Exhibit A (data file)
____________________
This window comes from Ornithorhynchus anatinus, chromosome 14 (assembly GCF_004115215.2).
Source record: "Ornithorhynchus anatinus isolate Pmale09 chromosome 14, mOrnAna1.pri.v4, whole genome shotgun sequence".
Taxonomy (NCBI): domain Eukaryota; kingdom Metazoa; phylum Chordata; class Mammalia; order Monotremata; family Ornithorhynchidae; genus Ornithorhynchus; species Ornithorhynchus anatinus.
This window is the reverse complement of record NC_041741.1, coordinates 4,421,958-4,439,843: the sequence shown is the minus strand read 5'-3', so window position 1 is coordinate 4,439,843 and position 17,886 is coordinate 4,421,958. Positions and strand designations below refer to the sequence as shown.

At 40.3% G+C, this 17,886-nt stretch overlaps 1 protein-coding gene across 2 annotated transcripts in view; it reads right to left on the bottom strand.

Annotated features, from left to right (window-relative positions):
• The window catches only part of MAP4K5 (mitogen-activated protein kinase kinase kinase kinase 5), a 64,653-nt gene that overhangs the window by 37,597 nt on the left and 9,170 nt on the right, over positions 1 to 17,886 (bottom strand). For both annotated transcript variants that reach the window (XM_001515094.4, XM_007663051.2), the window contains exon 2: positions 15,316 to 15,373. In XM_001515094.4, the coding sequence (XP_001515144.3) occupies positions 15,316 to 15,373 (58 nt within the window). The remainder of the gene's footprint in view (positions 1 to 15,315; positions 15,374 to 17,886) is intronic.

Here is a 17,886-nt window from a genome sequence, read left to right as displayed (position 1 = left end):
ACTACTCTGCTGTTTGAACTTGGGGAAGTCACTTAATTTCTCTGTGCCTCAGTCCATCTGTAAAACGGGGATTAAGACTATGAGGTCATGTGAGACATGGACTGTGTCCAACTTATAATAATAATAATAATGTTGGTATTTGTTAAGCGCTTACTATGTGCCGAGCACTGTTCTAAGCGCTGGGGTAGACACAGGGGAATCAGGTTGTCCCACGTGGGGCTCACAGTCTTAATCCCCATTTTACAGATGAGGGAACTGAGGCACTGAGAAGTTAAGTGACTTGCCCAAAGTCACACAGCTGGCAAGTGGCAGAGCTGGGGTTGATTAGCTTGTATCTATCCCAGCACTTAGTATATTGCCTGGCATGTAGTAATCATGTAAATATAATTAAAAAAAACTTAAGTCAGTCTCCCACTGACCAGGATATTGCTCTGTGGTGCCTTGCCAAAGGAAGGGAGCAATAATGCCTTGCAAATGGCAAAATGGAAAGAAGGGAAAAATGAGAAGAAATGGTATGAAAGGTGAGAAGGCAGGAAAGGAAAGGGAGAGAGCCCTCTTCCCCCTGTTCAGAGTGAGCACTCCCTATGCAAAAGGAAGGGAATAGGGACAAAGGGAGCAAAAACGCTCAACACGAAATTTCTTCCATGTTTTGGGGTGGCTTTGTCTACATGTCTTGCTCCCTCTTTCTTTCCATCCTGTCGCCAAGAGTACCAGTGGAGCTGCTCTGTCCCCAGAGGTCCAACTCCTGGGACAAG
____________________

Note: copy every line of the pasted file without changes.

This window comes from Ornithorhynchus anatinus, chromosome 14 (assembly GCF_004115215.2).
Source record: "Ornithorhynchus anatinus isolate Pmale09 chromosome 14, mOrnAna1.pri.v4, whole genome shotgun sequence".
Taxonomy (NCBI): domain Eukaryota; kingdom Metazoa; phylum Chordata; class Mammalia; order Monotremata; family Ornithorhynchidae; genus Ornithorhynchus; species Ornithorhynchus anatinus.
This window is the reverse complement of record NC_041741.1, coordinates 4,421,958-4,439,843: the sequence shown is the minus strand read 5'-3', so window position 1 is coordinate 4,439,843 and position 17,886 is coordinate 4,421,958. Positions and strand designations below refer to the sequence as shown.

At 40.3% G+C, this 17,886-nt stretch overlaps 1 protein-coding gene across 2 annotated transcripts in view; it reads right to left on the bottom strand.

Annotated features, from left to right (window-relative positions):
• The window catches only part of MAP4K5 (mitogen-activated protein kinase kinase kinase kinase 5), a 64,653-nt gene that overhangs the window by 37,597 nt on the left and 9,170 nt on the right, over positions 1 to 17,886 (bottom strand). For both annotated transcript variants that reach the window (XM_001515094.4, XM_007663051.2), the window contains exon 2: positions 15,316 to 15,373. In XM_001515094.4, the coding sequence (XP_001515144.3) occupies positions 15,316 to 15,373 (58 nt within the window). The remainder of the gene's footprint in view (positions 1 to 15,315; positions 15,374 to 17,886) is intronic.

Here is a 17,886-nt window from a genome sequence, read left to right as displayed (position 1 = left end):
ACTACTCTGCTGTTTGAACTTGGGGAAGTCACTTAATTTCTCTGTGCCTCAGTCCATCTGTAAAACGGGGATTAAGACTATGAGGTCATGTGAGACATGGACTGTGTCCAACTTATAATAATAATAATAATGTTGGTATTTGTTAAGCGCTTACTATGTGCCGAGCACTGTTCTAAGCGCTGGGGTAGACACAGGGGAATCAGGTTGTCCCACGTGGGGCTCACAGTCTTAATCCCCATTTTACAGATGAGGGAACTGAGGCACTGAGAAGTTAAGTGACTTGCCCAAAGTCACACAGCTGGCAAGTGGCAGAGCTGGGGTTGATTAGCTTGTATCTATCCCAGCACTTAGTATATTGCCTGGCATGTAGTAATCATGTAAATATAATTAAAAAAAACTTAAGTCAGTCTCCCACTGACCAGGATATTGCTCTGTGGTGCCTTGCCAAAGGAAGGGAGCAATAATGCCTTGCAAATGGCAAAATGGAAAGAAGGGAAAAATGAGAAGAAATGGTATGAAAGGTGAGAAGGCAGGAAAGGAAAGGGAGAGAGCCCTCTTCCCCCTGTTCAGAGTGAGCACTCCCTATGCAAAAGGAAGGGAATAGGGACAAAGGGAGCAAAAACGCTCAACACGAAATTTCTTCCATGTTTTGGGGTGGCTTTGTCTACATGTCTTGCTCCCTCTTTCTTTCCATCCTGTCGCCAAGAGTACCAGTGGAGCTGCTCTGTCCCCAGAGGTCCAACTCCTGGGACAAG